Friday, June 17, 2005

Change of Pace

Okay, so, this friend of mine (a seductive, alluring blonde) forwarded me the following story today. She said I inspired her to write it. Said I was just like the kid in the story. What do you think?

A kid ran away from home because his parents mistreated him daily. Everyone called him a freak. His pimples covered new ground in unsightliness; his withdrawal from normal" kids, subatomic fission. He was bad at sports, a slow speaker and shy, courteous but clumsy and often sitting by himself in the grass. Fresh spring grass if possible. Sunlight was the kid's companion.

The funny thing was that the kid knew something that no one else knew. He saw people through dim vision, corrupting the integrity of light in everything. The corrugated shadows in people formed sprightly, laughing ghosts, floating in different directions by the moods of their mornings. He grew to understand that these ethereal formations were reflections of character, and reflections of what human beings had in places that no one talks about, thinks about, writes about, and only rarely dreams about.

But he could read them. He could read people. He saw spirits unleashed, and harbingers of bad times. When his father would go out with his "buddies" the light was a malicious red and full of energy. Dangerous energy that sent the kid sprawling for an isolated darkness, where no silhouetted apparitions could haunt him.

Despite smiles from his mother, he saw an orange incandescence, pulsating with fury, ravenous with warning. She would shout and his eyes were pained. The kid closed his eyes during confrontations, which were frequent, but not because he was scared (though he was). Rather, the kid was hurting inside. A desperate aching, a desperate inner hurt. Wailing tear-stains on his inside, atrophied innocence. The physical beatings were savage.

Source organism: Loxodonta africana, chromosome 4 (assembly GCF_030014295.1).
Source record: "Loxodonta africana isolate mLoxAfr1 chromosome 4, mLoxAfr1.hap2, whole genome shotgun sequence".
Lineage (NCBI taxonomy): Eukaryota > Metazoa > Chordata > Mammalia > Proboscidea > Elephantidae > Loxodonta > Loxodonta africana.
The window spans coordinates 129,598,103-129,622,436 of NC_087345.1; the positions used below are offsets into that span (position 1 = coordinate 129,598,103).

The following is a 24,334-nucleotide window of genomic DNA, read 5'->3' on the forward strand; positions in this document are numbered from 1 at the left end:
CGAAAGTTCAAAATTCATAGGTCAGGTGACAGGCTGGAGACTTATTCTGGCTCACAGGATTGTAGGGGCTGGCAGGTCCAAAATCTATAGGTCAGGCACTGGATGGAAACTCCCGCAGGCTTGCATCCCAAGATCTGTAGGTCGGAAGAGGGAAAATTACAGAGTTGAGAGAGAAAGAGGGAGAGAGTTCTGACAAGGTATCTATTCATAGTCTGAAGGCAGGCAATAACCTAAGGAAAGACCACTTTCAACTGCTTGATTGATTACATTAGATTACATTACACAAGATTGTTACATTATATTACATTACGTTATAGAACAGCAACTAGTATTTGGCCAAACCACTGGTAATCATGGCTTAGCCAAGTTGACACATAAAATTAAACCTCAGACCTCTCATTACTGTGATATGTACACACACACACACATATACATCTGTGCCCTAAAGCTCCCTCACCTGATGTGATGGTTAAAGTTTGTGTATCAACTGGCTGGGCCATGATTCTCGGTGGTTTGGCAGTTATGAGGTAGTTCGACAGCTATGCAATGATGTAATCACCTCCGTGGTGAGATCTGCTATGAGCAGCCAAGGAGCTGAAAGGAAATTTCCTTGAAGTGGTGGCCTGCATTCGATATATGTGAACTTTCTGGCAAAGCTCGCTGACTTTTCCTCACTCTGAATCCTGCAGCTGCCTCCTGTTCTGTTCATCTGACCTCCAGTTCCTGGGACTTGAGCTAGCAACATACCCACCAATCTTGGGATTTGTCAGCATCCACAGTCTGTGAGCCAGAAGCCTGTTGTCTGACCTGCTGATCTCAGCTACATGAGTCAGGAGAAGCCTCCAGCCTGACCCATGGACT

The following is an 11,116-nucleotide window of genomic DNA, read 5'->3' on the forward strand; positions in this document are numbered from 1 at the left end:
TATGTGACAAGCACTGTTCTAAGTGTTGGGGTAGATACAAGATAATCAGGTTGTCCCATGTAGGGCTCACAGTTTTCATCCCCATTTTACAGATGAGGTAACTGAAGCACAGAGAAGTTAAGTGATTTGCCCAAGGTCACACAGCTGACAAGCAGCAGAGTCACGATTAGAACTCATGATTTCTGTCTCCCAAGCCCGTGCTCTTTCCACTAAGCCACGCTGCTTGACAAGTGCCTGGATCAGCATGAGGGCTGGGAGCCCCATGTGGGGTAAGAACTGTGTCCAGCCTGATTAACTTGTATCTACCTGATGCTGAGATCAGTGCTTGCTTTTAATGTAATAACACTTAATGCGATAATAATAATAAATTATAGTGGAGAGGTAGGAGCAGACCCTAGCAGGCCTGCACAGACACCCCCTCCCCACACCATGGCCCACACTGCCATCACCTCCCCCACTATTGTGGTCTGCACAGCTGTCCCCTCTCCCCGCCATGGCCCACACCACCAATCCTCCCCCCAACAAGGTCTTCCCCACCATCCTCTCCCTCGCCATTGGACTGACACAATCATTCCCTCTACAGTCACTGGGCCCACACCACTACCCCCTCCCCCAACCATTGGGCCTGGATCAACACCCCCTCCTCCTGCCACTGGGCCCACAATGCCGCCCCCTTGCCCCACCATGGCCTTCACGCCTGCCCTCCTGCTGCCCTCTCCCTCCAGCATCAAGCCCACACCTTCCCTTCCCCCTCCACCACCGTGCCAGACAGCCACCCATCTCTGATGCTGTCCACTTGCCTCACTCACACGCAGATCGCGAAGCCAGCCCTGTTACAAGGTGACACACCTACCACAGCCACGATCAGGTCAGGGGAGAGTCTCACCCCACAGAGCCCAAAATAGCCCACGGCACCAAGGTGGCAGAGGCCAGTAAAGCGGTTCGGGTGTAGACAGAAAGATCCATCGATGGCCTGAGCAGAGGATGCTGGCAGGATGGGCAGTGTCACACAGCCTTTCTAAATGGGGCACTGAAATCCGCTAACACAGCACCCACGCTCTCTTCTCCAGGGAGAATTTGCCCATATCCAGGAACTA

Yet, the kid saw goodness too. Fairies and angels, pristine in their brightness, kindly, fluid. They giggled and chortled, and the kid would laugh along, losing time in solitude, rolling in the grassy shade. He knew not why.

But the bad times never ceased, and the good times conspired to elude him. So he ran away from home with nothing but a jar. An empty jar and a change of clothes. He wasn't sure where he was going, he had no vessel to get him there. He only had his lone talent, and his bitter sadness. The young boy was alone.

He was alone, but he had something beautiful, a gift that only a tortured soul would have, he saw what truly was. It's amazing how much it can hurt when everyone and everything you know and love isn't what you think or expect them to be.

He walked through the flower-covered fields searching for something pure. He picked up the blossoming lilacs and tried to make himself feel complete again. Anything tangent, that needs food or water or love. He came upon a creek, where moss grew and stones eroded. He knew that something magical was happening. At that moment, he saw her.

He was mesmerized. How could anything be so perfect and be so real at the same time? The light around her was blinding, almost so much that you couldn't see, but yet you still had to look. She was certainly aesthetically pleasing, but it was more than that. For the first time in so long he felt safe. She smiled at him and asked him to come lay with her. The kid followed. She cradled him in her arms and held him because she knew that was what he needed. He fell asleep.

In the morning he awoke to the slow, meticulous sound of the creek making its lazy course. He looked for his friend, seeing nothing but the sky. The kid began walking again, not really knowing what had happened. As he walked, his legs grew tired, and just as he stopped to rest, a hawk swooped down and tore a gash into his neck. The kid did not worry or cry. And as crows circled and devoured his flesh, he did not shudder. In fact, he didn't make a sound.

He died that night on his long walk back to nothing or no one. But when the boy was found, there was a smile on his face. The smile was not one of contempt or complacency, but of happiness.
Lying next to his mangled body was the jar. The jar was closed, but it glowed and everyone who saw it wanted to open it. Eventually someone did and what ensued was incredible. It was the purest form of perfection that one could ever know. And at that moment, the gathering that had found this young boy felt happiness. Not because he had died a horrible death, but because he had experienced what they could only see, or read about, talk about and sometimes dream about.
— The LDL

Personally, I think that my powers preclude this type of event. But I appreciate the sentiments. May you have pleasant dreams tonight.
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